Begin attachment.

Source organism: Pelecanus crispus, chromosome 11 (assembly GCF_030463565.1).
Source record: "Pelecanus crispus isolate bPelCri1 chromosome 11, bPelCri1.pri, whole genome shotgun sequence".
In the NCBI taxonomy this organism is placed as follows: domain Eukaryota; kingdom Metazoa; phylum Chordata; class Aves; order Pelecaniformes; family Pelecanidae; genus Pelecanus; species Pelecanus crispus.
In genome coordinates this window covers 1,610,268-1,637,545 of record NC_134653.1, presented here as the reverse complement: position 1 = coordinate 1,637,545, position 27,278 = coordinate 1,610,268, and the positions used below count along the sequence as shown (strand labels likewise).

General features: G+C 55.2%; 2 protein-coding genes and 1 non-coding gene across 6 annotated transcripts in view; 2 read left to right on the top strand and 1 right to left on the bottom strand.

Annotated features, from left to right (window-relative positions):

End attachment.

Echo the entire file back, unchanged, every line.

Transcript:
Source organism: Pelecanus crispus, chromosome 11 (assembly GCF_030463565.1).
Source record: "Pelecanus crispus isolate bPelCri1 chromosome 11, bPelCri1.pri, whole genome shotgun sequence".
In the NCBI taxonomy this organism is placed as follows: domain Eukaryota; kingdom Metazoa; phylum Chordata; class Aves; order Pelecaniformes; family Pelecanidae; genus Pelecanus; species Pelecanus crispus.
In genome coordinates this window covers 1,610,268-1,637,545 of record NC_134653.1, presented here as the reverse complement: position 1 = coordinate 1,637,545, position 27,278 = coordinate 1,610,268, and the positions used below count along the sequence as shown (strand labels likewise).

General features: G+C 55.2%; 2 protein-coding genes and 1 non-coding gene across 6 annotated transcripts in view; 2 read left to right on the top strand and 1 right to left on the bottom strand.

Annotated features, from left to right (window-relative positions):